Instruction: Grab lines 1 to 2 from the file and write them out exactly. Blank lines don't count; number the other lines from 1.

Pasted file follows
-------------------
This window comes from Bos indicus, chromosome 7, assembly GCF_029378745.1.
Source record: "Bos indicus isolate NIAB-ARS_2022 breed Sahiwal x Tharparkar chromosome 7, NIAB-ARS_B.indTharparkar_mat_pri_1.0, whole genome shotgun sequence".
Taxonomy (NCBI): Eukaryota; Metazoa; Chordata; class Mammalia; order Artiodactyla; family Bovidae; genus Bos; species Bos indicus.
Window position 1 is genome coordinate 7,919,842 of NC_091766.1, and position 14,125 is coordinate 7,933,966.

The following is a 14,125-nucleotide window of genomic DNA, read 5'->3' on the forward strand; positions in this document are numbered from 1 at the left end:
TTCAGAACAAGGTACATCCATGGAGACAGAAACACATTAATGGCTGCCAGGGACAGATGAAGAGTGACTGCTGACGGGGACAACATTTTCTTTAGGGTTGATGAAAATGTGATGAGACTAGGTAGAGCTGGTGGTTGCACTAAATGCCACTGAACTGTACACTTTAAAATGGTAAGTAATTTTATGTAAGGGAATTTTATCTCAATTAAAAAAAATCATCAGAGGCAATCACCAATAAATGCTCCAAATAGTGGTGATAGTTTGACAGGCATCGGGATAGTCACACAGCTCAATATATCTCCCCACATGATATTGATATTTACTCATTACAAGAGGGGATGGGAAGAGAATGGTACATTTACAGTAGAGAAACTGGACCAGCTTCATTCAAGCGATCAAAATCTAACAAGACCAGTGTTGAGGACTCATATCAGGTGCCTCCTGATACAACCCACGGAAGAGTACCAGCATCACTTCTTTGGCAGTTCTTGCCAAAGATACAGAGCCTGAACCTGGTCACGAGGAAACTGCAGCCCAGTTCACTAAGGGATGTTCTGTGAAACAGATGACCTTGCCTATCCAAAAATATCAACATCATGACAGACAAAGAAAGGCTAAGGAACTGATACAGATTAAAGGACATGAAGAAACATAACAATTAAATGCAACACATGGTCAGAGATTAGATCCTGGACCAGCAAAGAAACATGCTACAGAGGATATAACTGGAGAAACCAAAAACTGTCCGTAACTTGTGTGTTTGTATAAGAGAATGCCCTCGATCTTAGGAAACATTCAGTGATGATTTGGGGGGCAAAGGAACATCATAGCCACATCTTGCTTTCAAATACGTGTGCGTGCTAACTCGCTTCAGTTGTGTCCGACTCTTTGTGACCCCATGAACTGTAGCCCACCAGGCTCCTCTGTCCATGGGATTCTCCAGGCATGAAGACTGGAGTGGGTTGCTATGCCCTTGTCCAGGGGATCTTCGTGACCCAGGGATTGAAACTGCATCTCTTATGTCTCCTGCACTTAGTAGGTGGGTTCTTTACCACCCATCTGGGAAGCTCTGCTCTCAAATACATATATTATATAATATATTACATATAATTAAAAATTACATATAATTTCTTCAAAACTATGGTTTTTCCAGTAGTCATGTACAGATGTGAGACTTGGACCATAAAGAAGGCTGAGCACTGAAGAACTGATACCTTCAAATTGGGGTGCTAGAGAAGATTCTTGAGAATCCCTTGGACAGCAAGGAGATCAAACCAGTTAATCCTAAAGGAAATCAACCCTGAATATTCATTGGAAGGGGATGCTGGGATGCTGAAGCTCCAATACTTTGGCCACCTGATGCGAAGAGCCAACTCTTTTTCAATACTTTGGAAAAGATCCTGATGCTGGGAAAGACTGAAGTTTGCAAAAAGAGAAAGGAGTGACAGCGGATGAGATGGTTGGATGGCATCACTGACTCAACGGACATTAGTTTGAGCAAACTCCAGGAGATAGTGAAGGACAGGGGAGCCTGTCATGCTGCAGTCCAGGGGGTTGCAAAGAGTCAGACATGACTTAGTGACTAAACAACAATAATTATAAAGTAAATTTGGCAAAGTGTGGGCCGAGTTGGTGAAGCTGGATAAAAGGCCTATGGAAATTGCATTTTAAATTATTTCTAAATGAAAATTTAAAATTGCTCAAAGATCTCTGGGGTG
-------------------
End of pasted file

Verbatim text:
This window comes from Bos indicus, chromosome 7, assembly GCF_029378745.1.
Source record: "Bos indicus isolate NIAB-ARS_2022 breed Sahiwal x Tharparkar chromosome 7, NIAB-ARS_B.indTharparkar_mat_pri_1.0, whole genome shotgun sequence".